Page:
As you prepare for the start of new classes, you may wish to consider a number of free Penn State technology services, resources, and facilities that can enhance teaching, learning, and research.

Below you will find information on several key services, including:

ANGEL Course Management System

Penn State’s Course Management System, ANGEL, provides instructors with essential tools to deliver course materials, track student work, and transform learning processes.

Learn more:

Technology Classrooms

Faculty at University Park can reserve several types of technology classrooms for their courses. Instructor technology classrooms are used for lecture-style teaching and feature multimedia podiums with connections to the University network and Internet. Student technology classrooms offer multimedia podiums as well as computers for students. Videoconferencing technology classrooms offer videoconferencing capabilities in addition to multimedia equipment. Windows and Macintosh operating systems are available in a number of large auditoriums, while other rooms feature Windows, Macintosh, or Linux platforms. The i>clicker student response system and the Doceri app are also available in all general purpose technology classrooms. Each technology classroom is equipped with a help-line phone, 814-777-0035.

To reserve a technology classroom for a regularly scheduled course, contact a staff assistant in your department who has scheduling privileges. To reserve a technology classroom for an event other than a scheduled course, contact a staff assistant in your department with scheduling privileges, or fill out the Event Room Request form.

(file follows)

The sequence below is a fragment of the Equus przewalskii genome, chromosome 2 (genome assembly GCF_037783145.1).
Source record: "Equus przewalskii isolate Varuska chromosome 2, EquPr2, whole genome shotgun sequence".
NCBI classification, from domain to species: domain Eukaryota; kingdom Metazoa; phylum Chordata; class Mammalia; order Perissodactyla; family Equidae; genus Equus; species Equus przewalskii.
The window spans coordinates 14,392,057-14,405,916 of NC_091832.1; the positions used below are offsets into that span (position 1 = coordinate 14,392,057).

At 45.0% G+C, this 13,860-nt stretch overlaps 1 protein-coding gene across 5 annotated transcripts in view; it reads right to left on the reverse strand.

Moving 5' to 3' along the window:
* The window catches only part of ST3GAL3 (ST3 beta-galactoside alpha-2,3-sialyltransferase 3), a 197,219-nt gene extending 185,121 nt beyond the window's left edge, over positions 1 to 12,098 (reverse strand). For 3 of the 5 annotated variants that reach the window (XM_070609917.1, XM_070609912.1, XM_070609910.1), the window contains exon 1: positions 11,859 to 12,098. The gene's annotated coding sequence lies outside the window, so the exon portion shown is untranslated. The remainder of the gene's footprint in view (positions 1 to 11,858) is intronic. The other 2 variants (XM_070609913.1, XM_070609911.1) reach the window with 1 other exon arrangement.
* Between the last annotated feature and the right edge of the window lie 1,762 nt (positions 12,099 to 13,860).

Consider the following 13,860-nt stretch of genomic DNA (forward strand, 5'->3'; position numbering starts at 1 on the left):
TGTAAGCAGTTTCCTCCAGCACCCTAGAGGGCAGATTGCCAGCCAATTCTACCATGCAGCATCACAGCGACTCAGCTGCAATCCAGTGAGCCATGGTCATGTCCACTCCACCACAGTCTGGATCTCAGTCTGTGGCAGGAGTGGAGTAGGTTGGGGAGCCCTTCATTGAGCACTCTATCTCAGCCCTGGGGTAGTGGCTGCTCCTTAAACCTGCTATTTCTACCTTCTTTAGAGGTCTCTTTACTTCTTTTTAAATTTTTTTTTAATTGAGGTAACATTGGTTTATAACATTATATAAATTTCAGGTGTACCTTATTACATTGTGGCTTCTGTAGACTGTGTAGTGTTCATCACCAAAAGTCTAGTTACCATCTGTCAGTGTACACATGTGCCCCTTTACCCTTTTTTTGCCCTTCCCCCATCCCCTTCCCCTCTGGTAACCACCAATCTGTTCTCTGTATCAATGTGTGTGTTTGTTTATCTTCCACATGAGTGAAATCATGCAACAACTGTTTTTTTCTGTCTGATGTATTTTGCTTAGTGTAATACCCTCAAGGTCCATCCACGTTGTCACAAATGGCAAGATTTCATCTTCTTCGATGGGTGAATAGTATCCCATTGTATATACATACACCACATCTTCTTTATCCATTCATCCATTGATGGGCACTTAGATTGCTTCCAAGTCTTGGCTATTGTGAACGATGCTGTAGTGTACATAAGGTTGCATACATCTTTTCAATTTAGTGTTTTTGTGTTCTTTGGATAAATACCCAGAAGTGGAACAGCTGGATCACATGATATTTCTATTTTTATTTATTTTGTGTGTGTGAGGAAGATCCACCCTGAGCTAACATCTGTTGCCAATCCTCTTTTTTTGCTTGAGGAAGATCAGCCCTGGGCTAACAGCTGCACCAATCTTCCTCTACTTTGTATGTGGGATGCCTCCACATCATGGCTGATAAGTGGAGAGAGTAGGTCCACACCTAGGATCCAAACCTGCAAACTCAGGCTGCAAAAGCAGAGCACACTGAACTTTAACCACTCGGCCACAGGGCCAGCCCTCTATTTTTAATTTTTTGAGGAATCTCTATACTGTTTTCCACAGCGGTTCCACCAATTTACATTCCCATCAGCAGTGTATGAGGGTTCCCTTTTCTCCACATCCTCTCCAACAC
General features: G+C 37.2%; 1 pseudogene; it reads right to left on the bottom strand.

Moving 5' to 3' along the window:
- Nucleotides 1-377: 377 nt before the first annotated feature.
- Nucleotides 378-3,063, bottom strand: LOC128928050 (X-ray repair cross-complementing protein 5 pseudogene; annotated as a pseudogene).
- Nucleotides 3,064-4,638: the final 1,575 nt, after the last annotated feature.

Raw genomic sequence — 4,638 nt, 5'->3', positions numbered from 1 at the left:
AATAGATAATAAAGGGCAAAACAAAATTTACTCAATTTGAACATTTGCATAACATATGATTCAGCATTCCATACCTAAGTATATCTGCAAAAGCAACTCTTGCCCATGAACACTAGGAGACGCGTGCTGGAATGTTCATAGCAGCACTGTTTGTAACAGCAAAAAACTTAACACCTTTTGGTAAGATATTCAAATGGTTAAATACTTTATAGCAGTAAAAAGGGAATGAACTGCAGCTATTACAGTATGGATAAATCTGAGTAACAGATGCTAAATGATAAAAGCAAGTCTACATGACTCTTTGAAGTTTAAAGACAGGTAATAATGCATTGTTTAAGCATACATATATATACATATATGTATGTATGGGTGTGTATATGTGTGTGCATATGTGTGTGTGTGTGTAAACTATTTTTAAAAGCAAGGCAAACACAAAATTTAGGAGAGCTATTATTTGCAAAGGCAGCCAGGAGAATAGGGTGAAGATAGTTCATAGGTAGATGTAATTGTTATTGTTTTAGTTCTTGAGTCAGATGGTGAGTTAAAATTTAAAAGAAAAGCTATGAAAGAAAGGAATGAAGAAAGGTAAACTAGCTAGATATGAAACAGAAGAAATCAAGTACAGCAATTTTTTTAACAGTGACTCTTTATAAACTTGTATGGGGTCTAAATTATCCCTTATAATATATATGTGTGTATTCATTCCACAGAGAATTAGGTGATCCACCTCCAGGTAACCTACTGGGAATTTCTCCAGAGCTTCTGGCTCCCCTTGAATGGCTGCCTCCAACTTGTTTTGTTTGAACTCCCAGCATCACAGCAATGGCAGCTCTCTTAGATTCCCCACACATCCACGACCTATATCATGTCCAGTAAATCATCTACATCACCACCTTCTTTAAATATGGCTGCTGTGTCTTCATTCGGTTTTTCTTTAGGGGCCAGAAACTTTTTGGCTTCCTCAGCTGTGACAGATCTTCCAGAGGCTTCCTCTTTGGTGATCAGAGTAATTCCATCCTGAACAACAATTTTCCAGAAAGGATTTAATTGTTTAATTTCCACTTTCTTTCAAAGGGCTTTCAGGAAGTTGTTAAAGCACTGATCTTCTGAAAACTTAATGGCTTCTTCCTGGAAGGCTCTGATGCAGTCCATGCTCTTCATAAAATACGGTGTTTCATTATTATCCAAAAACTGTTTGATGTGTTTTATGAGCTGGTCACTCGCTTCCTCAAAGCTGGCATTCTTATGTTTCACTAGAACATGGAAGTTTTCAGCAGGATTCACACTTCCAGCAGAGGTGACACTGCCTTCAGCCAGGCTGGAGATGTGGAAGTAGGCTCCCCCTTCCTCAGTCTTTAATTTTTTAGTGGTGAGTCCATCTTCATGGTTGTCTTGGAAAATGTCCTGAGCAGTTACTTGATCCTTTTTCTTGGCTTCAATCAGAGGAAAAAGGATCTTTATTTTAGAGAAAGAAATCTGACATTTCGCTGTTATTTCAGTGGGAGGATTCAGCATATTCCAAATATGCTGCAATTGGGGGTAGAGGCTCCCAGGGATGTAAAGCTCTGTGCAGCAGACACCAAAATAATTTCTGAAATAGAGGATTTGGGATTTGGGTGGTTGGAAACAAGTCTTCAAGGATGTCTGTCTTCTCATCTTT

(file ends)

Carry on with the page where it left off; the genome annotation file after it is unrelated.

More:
Learn more:

Technology Training Resources for Faculty and Students

Workshops and overviews: Free technology workshops and overviews on topics like ANGEL, Excel, PowerPoint, Sites at Penn State, Adobe Connect, and VoiceThread are offered each term. To view a list of offerings, visit the ITS Training Services website, then select “Register for training.”

Training on Demand: ITS Training Services can help your students learn technology skills they can use to complete their projects and course work. Training on Demand is a service through which experienced trainers provide professional instruction on popular technology topics to students in academic courses. The training typically consists of an application overview that can fit into one or two class sessions. This service is available at no cost to Penn State instructors upon request. View details, request guidelines, and a list of available topics.